Writing, as a form of therapy, is as old as ink itself. Universally understood as a transformative process, the simple act of putting pen to page can effectively jump start personal growth and healing.
Over the years I’ve had more than a handful of sessions on a therapist’s couch sorting through the baggage I’ve built, bought, borrowed and inherited in my 48 years. Without exception, each qualified practitioner proposed the following recommendation: start and keep a daily journal.
Seems much angst and worry can be worked through with pen and paper. Yet for reasons that can only be explained as part of ‘my personal charm,’ my journal keeping would start and lapse in record time. Nevertheless, I knew the writing process to be powerful despite my inability to be consistent. Once, after managing to hold my journaling nose to the grindstone for 13 weeks, I leapt tall buildings made of artist block and landed on the other side, with renewed energy and fabulous paid work.
And yet, despite my success, I quickly discontinued putting my thoughts on paper.
Miraculously, last spring, my lifelong writing inertia evaporated with the click of a computer button. As easy as one, two, three, I started my own on-line journal, more commonly known as a blog.
A blog is a web log comprised of a series of posts, about the author’s choice of subject, from professional to personal. Every entry is date and time stamped as they are published, giving the material the feel of a traditional diary.
Blog procedure is exceedingly simple and free for anyone with access to a computer. I type my thoughts, press the publish toggle and instantly my rants and raves go live on the World Wide Web. There is no middle person, web mistress, publisher or editor to be found. Blog control post, pace and frequency is in the blogger’s hands.
However, there is one distinct motivating difference between your traditional hard copy diary hidden away, under the bed, and your blog. Blogging offers a possible audience.
My first thought was to use a blog to share the unusual adventure of my Calendar Girl life and draw attention to the Breast of Canada project. It took no time to realize that a following of fans was a big buzz, injecting tremendous energy into the somewhat relentless process of making, marketing and moving 3000 calendars every year.
My second blog took on a digest format offering alternative breast related news that was a simple by-product of my role of publisher.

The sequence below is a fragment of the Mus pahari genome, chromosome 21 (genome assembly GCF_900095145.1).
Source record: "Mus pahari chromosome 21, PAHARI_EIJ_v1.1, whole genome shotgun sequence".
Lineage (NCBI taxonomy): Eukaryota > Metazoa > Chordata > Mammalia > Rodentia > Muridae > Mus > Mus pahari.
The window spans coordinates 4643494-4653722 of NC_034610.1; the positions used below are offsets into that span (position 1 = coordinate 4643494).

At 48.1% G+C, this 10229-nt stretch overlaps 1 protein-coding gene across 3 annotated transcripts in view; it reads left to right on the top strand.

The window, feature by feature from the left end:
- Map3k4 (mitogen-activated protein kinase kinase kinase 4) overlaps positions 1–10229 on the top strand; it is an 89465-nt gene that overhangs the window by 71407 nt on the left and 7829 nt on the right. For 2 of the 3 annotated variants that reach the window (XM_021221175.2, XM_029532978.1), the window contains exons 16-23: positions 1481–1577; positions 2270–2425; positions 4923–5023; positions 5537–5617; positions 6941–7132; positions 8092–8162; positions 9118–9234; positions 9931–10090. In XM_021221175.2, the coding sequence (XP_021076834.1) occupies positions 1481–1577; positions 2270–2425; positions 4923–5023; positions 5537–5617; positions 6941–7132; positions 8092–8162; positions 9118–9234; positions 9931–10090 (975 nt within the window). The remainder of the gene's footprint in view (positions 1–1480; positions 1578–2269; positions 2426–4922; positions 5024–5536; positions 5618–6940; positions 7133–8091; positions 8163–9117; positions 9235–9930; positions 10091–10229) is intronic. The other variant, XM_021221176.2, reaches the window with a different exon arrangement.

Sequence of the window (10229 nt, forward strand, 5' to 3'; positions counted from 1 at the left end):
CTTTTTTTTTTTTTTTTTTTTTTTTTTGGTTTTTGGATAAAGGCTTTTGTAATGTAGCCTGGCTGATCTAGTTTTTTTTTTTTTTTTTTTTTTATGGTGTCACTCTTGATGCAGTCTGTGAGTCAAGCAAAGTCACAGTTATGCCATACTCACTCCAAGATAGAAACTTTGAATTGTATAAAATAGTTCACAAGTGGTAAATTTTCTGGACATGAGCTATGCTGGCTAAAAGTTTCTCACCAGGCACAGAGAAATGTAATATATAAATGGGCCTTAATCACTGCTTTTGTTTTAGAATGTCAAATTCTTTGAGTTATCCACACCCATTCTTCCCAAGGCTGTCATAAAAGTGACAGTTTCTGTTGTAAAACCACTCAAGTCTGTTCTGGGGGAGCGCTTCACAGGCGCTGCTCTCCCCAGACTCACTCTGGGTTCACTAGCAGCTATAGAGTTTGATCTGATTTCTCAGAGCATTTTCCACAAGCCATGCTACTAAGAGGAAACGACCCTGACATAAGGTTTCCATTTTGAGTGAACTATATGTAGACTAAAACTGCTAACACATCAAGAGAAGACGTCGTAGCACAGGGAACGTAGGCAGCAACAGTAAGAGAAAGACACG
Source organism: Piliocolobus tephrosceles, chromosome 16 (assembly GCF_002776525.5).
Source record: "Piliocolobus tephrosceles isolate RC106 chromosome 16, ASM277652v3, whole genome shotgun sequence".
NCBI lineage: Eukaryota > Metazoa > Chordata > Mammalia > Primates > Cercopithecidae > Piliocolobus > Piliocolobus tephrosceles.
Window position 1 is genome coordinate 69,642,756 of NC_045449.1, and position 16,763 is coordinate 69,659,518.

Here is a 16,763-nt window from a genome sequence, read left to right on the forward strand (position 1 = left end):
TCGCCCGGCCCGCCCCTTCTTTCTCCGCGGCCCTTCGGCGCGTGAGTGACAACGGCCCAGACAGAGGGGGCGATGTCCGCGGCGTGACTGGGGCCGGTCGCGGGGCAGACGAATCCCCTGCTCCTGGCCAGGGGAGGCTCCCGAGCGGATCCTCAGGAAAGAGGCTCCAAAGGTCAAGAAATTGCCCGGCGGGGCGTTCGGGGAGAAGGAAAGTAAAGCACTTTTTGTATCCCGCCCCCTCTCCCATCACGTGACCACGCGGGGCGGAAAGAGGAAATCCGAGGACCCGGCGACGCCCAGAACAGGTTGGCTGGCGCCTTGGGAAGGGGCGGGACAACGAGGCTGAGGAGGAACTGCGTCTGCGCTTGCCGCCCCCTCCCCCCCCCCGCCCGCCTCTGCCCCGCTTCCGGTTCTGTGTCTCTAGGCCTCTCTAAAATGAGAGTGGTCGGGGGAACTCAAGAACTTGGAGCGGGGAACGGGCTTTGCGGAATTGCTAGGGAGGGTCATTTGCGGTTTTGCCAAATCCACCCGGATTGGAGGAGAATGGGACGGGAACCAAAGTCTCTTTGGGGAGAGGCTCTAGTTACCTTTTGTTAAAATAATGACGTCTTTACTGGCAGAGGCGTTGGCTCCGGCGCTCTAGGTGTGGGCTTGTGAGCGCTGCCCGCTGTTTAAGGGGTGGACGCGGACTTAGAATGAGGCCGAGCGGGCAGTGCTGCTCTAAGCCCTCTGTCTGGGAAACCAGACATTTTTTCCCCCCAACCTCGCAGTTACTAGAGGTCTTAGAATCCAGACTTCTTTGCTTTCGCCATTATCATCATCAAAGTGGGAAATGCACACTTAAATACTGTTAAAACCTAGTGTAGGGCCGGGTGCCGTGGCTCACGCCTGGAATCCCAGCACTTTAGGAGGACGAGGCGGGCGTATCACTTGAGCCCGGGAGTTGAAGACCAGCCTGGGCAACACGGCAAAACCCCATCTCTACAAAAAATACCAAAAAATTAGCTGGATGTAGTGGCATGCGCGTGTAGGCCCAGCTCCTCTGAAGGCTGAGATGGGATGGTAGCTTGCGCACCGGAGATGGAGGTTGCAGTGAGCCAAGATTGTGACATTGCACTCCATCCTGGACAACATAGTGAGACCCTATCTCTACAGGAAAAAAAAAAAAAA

Blog number three was born thanks to a peri-menopausal fit of memory and hair loss. Fondly called ‘My Menopause Blog, How to Punctuate Life Without a Period,’ This effort truly fits the therapeutic writing model and contributes enormously to my state of mind.
Writing publicly about my petulant period, in real time, is like inviting a bunch of menopausal women over for tea and a heart-to-heart. Not surprising, scaling the dome of silence surrounding menopause, and talking above a whisper about ‘The Pause’ resonates deeply with women readers.
Shooting from the hip and funny bone, I share my findings of remedies, attitude shifts and my belief that menopause is not a disease. Thinking broadens with each entry; confidence grows as does understanding and a liberated sense of ageing. My Menopause Blog is like a cyber red tent for anyone interested in musing on maturity.
Eventually, curiosity lead to an on-line exploration of blog networks, blog rolls and search engines to see if other women were writing about their lives, health and well being.
Turns out, they are. Thousands of blogs are written by new moms, freshly divorced, empty nesters, the menopausal, survivors of cancer, stay at home parents, clinically depressed and chronically curious. Photos are up-loaded. Advice is sought. Human contact is collected by way of comments that reader’s leave like cyber hugs. There’s a whole lot of contact being made between people separated by geography, but connected by circumstance.
Clever blog names are common with blog owners. Ellie at This is My Body, This is My Blood offers a hilarious window into her peri-menopausal pity party. ‘I’m Out of Estrogen and It’s Not Pretty’ provides a window into Victoria’s menopausal life. A group blog that I randomly come across claims: “Running this blog is about 50,000 times cheaper than a good therapist.”
This new cyber kid on the block follows a blogger code of conduct that creates a safe, encouraging and friendly zone where you can let yourself hang out, be human and be heard. Not everyone writes like a professional, although there are excellent pro bloggers leading many a parade of readers. Countless circles of similarly focused, differently skilled people gather in and share the Blogosphere.
My greatest blogging benefit comes from my daily commitment to write just like the psychologists suggested. I clear my head, sort out my hormone-scattered feelings, get cheered on and remind myself that life is dynamic. Indeed, the cyber trail documentation of my menopausal mood swings is time stamped proof.